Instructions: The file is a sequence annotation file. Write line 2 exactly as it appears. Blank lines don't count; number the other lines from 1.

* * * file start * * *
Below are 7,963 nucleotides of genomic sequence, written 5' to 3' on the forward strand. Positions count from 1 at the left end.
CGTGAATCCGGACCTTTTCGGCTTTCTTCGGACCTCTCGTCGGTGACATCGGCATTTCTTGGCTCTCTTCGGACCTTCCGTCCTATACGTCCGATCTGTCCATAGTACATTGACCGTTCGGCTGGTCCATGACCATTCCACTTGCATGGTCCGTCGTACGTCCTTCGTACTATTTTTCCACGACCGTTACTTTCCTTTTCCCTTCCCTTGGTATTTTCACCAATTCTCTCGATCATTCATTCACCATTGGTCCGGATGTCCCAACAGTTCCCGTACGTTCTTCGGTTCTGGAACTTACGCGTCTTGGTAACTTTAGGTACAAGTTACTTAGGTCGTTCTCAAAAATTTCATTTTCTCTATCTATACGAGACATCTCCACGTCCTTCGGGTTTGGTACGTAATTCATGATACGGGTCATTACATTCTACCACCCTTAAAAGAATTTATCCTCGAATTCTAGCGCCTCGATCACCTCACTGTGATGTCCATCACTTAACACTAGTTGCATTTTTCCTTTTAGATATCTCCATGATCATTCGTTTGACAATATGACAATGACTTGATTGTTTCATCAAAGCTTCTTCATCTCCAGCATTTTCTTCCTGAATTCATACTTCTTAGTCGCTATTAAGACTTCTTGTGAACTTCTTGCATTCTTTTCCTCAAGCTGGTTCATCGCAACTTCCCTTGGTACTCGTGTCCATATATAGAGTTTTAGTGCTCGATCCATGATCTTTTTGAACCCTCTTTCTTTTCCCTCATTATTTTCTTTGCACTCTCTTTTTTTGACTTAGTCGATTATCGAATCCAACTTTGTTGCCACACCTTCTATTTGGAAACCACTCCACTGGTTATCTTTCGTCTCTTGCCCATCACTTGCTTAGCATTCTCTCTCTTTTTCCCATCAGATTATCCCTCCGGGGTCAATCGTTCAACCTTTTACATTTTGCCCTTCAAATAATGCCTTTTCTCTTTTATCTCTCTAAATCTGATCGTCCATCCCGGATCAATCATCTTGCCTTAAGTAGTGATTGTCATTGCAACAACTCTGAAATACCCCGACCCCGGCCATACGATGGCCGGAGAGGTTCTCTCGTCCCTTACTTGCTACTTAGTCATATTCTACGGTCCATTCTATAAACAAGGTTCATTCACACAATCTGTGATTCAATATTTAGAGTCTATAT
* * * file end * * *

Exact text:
CGTGAATCCGGACCTTTTCGGCTTTCTTCGGACCTCTCGTCGGTGACATCGGCATTTCTTGGCTCTCTTCGGACCTTCCGTCCTATACGTCCGATCTGTCCATAGTACATTGACCGTTCGGCTGGTCCATGACCATTCCACTTGCATGGTCCGTCGTACGTCCTTCGTACTATTTTTCCACGACCGTTACTTTCCTTTTCCCTTCCCTTGGTATTTTCACCAATTCTCTCGATCATTCATTCACCATTGGTCCGGATGTCCCAACAGTTCCCGTACGTTCTTCGGTTCTGGAACTTACGCGTCTTGGTAACTTTAGGTACAAGTTACTTAGGTCGTTCTCAAAAATTTCATTTTCTCTATCTATACGAGACATCTCCACGTCCTTCGGGTTTGGTACGTAATTCATGATACGGGTCATTACATTCTACCACCCTTAAAAGAATTTATCCTCGAATTCTAGCGCCTCGATCACCTCACTGTGATGTCCATCACTTAACACTAGTTGCATTTTTCCTTTTAGATATCTCCATGATCATTCGTTTGACAATATGACAATGACTTGATTGTTTCATCAAAGCTTCTTCATCTCCAGCATTTTCTTCCTGAATTCATACTTCTTAGTCGCTATTAAGACTTCTTGTGAACTTCTTGCATTCTTTTCCTCAAGCTGGTTCATCGCAACTTCCCTTGGTACTCGTGTCCATATATAGAGTTTTAGTGCTCGATCCATGATCTTTTTGAACCCTCTTTCTTTTCCCTCATTATTTTCTTTGCACTCTCTTTTTTTGACTTAGTCGATTATCGAATCCAACTTTGTTGCCACACCTTCTATTTGGAAACCACTCCACTGGTTATCTTTCGTCTCTTGCCCATCACTTGCTTAGCATTCTCTCTCTTTTTCCCATCAGATTATCCCTCCGGGGTCAATCGTTCAACCTTTTACATTTTGCCCTTCAAATAATGCCTTTTCTCTTTTATCTCTCTAAATCTGATCGTCCATCCCGGATCAATCATCTTGCCTTAAGTAGTGATTGTCATTGCAACAACTCTGAAATACCCCGACCCCGGCCATACGATGGCCGGAGAGGTTCTCTCGTCCCTTACTTGCTACTTAGTCATATTCTACGGTCCATTCTATAAACAAGGTTCATTCACACAATCTGTGATTCAATATTTAGAGTCTATAT